Fans were surprised when they found out that Ethan Hawke joined the Marvel Cinematic Universe earlier this year with the Dinsey+ series Moon Knight. Hawke, who played the villainous cult leader Arthur Harrow, has been critical of the superhero genre for the past few years, but it is not for the same old-man-yells-at-the-sky reason we're used to hearing.

Hawke loves every kind of movie and doesn’t think there is a difference between "high art" and "low art." In the era of filmmaking when studios keep making big-budget movies that are safe bets, Hawke finds it challenging for filmmakers and actors to explore complex characters in a unique and experimental way. 

In an interview with IndieWire, Hawke said that it is not “stuck up” that critics think of comic book films as if they are art films.

“It needs to be somebody in the community saying, ‘Hey, everybody, this is not Fanny and Alexander,’” Hawke said, noting that he doesn’t mind directors like Martin Scorsese and Francis Ford Coppola being critical of superhero movies.

“If you keep reviewing these movies that are basically made for 14-year-olds like they’re Fanny and Alexander or Winter Light, then who the hell’s going to get to make Winter Light?” Hawke said. 

Superhero movies have become an odd commodity in cinema. The comics they are based on are essentially made for children to find entertainment in costumed heroes fighting costumed bad guys, but the films have to lean into a dark and gritty style to appeal to those who are buying the tickets to see the films and review them. When the MCU found the formula that worked for their films, they stuck with it and created carbon copies that promised to always do well in the theaters. 

Why create something new and experimental when safe promises to make back the money spent?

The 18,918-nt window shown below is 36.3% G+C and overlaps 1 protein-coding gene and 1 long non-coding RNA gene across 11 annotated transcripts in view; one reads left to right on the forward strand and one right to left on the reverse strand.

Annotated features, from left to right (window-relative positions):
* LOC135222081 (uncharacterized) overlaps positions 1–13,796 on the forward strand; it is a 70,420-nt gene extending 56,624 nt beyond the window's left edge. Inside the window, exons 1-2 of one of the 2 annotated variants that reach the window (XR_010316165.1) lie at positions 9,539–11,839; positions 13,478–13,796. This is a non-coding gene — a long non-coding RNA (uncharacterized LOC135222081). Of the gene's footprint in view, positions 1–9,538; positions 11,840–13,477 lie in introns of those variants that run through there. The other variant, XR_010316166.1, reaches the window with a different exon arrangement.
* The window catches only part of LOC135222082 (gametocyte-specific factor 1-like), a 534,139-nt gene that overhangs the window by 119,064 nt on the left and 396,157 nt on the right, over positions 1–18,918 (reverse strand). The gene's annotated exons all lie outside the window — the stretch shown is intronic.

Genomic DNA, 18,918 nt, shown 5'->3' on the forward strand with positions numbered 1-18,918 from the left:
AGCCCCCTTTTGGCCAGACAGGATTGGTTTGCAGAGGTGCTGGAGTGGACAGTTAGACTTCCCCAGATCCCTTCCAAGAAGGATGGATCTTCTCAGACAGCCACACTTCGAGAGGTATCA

“I appreciate the elder statesmen of the community reminding people not to set the bar too low,” Hawke adds, explaining why some established directors are critical of the genre. “I know it makes some people think they’re stuck up, but they’re not stuck up.” 

Ethan_hawke_in_moon_knight'Moon Knight'Credit: Disney Platform Distribution

As for his own experience working in the MCU, Hawke said the studio gave him and his co-star Oscar Isaac the freedom needed to shape their performances. The actor remains unsure if directors in the MCU get as much freedom as the actors. 

“That group of people [at Marvel] is extremely actor-friendly. They might not be director-friendly, and that could be what Scorsese and Coppola are talking about,” Hawke said. “Feige understood the algorithm there, so they’re extremely respectful towards the process. The best thing about Moon Knight for me was Oscar’s performance. It’s a gonzo thing that happens to have a giant budget—a pretty out-there performance.”

Hawke is a master filmmaker who can understand and adapt to the ever-changing industry without losing what he values. It’s important to look at the landscape of filmmaking and understand why it is the way it is, rather than dismissing what’s popular. 

We can still enjoy Marvel’s movies and shows—I know I particularly loved Sam Raimi's campy-horror direction for Doctor Stranger and the Multiverse of Madness—but we have to show up and support the films that we do value to show the industry that we do want something with a little more risk. 

Could the MCU become more director-friendly as it finds its footing in its next phase? Let us know what you think in the comments below! 

Source: IndieWire